Pharmacoeconomics of Intravenous Drug Administration
- First Online:
Direct administration of a drug into a vein guarantees bioavailability, i.e. the total amount of drug is fully available to the bloodstream for transport to all areas of the body. What is not ensured is the safety, need and ‘Value for money’ of this route. Few workers would disagree that there is increased morbidity associated with this method of administration. Adverse events range from the painful irritation of veins to life-threatening infection introduced by needle puncture. It is proposed that in many situations the disadvantages of the intravenous (IV) route outweigh the advantages.
There are many hidden costs of IV therapy ranging from the adverse events associated with IV administration to the need for specialised equipment, consumables and additional personnel time. Recent studies have shown that the oral route can be substituted in many patients receiving IV therapy without loss of efficacy. The reduction in costs intrinsic to IV therapy is an additional bonus.
There is a need to increase the use of alternative routes of administration on the basis of safety, quality of life and cost.
Unable to display preview. Download preview PDF.
- Baciewicz AM. Conversion of intravenous ranitidine to oral therapy. Drug Intelligence and Clinical Pharmacy 25: 251–252, 1991Google Scholar
- Bioavailability and bioequivalence requirements rules and regulations. Federal Register 42: 1643, 1977Google Scholar
- Breckenridge A. Report of the working party on the addition of drugs to intravenous fluids. DHSS, Health Circular HC (76) March 9, 1976Google Scholar
- Clark CM, Bailie GR, Whitaker AM, Goldberg LA. Parenteral drug delivery — value for money? Pharmaceutical Journal 236: 453–455, 1986Google Scholar
- Clark C. Centralised IV additive services — better control for pharmacies? British Journal of Pharmaceutical Practice 10: 502–504, 1988Google Scholar
- Cousins DH, Lee M, Stanaway M, Neary C. Implementation and evaluation of a centralised IV additive service for antibiotic injections. Pharmaceutical Journal 242 (Hospital Suppl): 14–16, 1989Google Scholar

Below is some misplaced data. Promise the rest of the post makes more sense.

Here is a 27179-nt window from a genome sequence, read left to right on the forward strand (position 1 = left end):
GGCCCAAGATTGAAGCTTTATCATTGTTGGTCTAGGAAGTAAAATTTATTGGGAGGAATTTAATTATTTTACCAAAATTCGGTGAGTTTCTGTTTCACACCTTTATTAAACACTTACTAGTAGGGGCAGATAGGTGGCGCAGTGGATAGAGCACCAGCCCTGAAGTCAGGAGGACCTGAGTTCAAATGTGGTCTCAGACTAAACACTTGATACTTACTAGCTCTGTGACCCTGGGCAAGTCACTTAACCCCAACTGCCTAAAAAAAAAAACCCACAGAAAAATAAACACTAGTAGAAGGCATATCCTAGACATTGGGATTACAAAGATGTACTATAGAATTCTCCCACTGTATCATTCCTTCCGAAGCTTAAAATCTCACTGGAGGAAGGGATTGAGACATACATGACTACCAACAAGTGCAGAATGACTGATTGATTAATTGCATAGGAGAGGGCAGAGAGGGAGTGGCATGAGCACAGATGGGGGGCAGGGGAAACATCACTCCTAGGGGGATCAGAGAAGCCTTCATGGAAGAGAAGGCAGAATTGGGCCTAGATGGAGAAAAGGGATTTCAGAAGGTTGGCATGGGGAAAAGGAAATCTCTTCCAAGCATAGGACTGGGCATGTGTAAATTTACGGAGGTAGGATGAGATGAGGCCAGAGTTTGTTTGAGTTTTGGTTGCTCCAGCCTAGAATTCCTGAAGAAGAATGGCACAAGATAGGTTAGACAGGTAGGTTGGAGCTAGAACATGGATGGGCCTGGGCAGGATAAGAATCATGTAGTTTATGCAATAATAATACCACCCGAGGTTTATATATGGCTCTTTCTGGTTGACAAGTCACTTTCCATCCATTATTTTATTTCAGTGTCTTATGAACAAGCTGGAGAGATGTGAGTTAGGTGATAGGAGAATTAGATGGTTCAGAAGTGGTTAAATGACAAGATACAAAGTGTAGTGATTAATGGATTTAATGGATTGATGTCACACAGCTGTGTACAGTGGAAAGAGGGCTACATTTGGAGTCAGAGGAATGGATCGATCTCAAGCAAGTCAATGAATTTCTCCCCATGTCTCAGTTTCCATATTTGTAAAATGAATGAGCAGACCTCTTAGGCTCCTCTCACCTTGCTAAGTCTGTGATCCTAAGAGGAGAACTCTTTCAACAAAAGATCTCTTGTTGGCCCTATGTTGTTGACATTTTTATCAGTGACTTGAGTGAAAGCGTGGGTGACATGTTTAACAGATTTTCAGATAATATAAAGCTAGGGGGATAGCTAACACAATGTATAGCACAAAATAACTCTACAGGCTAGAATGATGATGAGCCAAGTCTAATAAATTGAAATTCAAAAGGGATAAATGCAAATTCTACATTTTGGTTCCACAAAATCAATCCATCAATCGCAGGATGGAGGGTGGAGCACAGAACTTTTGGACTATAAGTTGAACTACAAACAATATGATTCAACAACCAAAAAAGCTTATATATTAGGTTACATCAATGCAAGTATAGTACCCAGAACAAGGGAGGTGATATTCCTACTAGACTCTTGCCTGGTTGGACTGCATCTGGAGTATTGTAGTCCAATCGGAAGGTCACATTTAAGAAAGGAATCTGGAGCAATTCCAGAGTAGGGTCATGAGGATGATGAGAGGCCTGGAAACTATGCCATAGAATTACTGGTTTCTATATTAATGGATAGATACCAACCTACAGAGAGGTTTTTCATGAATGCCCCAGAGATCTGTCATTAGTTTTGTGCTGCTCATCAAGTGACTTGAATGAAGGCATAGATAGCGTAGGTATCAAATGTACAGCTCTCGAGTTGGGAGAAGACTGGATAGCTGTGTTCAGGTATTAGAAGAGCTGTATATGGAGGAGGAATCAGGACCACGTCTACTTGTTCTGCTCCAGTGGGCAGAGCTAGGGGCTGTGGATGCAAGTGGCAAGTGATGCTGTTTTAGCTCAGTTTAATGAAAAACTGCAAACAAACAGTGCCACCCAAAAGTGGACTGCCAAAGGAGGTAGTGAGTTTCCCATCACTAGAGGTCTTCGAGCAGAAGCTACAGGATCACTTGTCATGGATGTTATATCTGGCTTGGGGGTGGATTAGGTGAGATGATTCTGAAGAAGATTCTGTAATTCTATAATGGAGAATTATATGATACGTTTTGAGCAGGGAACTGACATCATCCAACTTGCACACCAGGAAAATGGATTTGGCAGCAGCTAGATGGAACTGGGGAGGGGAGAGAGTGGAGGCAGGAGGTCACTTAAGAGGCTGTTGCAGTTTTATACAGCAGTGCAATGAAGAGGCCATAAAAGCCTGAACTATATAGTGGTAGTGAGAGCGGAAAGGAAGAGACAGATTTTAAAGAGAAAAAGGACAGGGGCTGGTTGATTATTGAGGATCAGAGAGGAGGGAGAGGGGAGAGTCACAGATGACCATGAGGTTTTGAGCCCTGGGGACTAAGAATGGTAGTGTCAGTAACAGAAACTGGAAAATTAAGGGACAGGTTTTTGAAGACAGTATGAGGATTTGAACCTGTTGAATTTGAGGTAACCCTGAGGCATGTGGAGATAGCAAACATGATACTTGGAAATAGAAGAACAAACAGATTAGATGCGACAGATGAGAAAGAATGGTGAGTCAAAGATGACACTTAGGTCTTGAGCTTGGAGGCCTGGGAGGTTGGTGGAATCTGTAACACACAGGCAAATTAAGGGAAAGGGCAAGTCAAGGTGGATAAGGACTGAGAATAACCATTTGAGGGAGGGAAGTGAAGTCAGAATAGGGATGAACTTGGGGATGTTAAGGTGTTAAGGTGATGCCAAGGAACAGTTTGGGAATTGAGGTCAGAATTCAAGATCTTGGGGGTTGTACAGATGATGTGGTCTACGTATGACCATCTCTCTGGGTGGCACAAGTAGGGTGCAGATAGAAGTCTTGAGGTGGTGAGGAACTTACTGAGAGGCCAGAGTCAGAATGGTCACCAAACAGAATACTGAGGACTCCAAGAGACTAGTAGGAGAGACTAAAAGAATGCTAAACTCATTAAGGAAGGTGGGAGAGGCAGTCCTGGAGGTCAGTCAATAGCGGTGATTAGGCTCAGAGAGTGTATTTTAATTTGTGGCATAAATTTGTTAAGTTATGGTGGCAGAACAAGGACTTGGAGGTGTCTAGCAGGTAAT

- Davey P, Dodd T, Kerr S, Malek M. Audit of IV antibiotic administration. Pharmaceutical Journal 244: 793–796, 1990Google Scholar
- Davey PG, Parker SE. Cost effectiveness of once daily oral antimicrobial therapy. American Journal of Clinical Pharmacology, in press, 1992Google Scholar
- Leigh DA. Economic implications of oral treatment replacing parenteral therapy. 6th Medical Congress of Chemotherapy, Taormina, May 22–27, 1988. pp. 189–197, 1988Google Scholar
- Malek M, Lynch W, Wells N, Elliott T, Bint A, et al. A comparison of the costs of ceftazidime therapy and gentamicin combinations in three UK hospitals. Journal of Antimicrobial Therapy, in press, 1992Google Scholar
- Quintilliani R, Cooper BW, Briceland LL, Nightingale CH. Economic impact of streamlining antibiotic administration. American Journal of Medicine 82 (Suppl. 4A): 391–394, 1987Google Scholar
- Savitsky ME, Kirking DM, Cornish LA, Crudo DJ, Berardi RR. Costs associated with the inappropriate route of administration of parenteral histamine2-receptor antagonists. DICP: Annals of Pharmacotherapy 21: 885–889, 1987Google Scholar
- Strandvik B, Hjelte L, Lingblad A, Ljundberg B, Malmborg A, et al. Comparison of efficacy and tolerance of intravenously and orally administered ciprofloxacin in cystic fibrosis patients with acute exacerbations of lung infection. Scandinavian Journal of Infectious Diseases 60: 84–88, 1989PubMedGoogle Scholar